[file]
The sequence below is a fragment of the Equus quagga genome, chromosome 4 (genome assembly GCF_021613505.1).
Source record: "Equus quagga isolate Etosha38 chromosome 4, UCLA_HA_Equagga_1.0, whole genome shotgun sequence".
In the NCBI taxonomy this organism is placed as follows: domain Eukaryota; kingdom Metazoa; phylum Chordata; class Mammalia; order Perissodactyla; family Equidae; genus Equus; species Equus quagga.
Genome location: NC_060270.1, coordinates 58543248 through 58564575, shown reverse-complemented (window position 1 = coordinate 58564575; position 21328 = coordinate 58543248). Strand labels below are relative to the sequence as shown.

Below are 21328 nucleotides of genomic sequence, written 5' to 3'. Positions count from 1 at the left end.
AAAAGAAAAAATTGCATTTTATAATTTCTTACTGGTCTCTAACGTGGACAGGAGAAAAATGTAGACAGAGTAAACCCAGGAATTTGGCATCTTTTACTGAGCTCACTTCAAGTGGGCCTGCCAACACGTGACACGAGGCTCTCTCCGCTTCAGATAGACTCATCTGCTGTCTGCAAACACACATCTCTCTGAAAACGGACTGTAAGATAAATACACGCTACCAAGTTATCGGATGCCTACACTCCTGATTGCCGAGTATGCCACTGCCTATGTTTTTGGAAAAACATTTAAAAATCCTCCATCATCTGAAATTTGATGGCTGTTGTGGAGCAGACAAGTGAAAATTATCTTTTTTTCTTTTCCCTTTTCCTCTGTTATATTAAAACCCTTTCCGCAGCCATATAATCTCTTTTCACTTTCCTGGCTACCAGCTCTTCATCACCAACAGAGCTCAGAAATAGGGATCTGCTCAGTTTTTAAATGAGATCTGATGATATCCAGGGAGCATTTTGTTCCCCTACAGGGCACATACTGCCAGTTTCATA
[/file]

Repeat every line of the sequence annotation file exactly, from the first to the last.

The sequence below is a fragment of the Equus quagga genome, chromosome 4 (genome assembly GCF_021613505.1).
Source record: "Equus quagga isolate Etosha38 chromosome 4, UCLA_HA_Equagga_1.0, whole genome shotgun sequence".
In the NCBI taxonomy this organism is placed as follows: domain Eukaryota; kingdom Metazoa; phylum Chordata; class Mammalia; order Perissodactyla; family Equidae; genus Equus; species Equus quagga.
Genome location: NC_060270.1, coordinates 58543248 through 58564575, shown reverse-complemented (window position 1 = coordinate 58564575; position 21328 = coordinate 58543248). Strand labels below are relative to the sequence as shown.

Below are 21328 nucleotides of genomic sequence, written 5' to 3'. Positions count from 1 at the left end.
AAAAGAAAAAATTGCATTTTATAATTTCTTACTGGTCTCTAACGTGGACAGGAGAAAAATGTAGACAGAGTAAACCCAGGAATTTGGCATCTTTTACTGAGCTCACTTCAAGTGGGCCTGCCAACACGTGACACGAGGCTCTCTCCGCTTCAGATAGACTCATCTGCTGTCTGCAAACACACATCTCTCTGAAAACGGACTGTAAGATAAATACACGCTACCAAGTTATCGGATGCCTACACTCCTGATTGCCGAGTATGCCACTGCCTATGTTTTTGGAAAAACATTTAAAAATCCTCCATCATCTGAAATTTGATGGCTGTTGTGGAGCAGACAAGTGAAAATTATCTTTTTTTCTTTTCCCTTTTCCTCTGTTATATTAAAACCCTTTCCGCAGCCATATAATCTCTTTTCACTTTCCTGGCTACCAGCTCTTCATCACCAACAGAGCTCAGAAATAGGGATCTGCTCAGTTTTTAAATGAGATCTGATGATATCCAGGGAGCATTTTGTTCCCCTACAGGGCACATACTGCCAGTTTCATA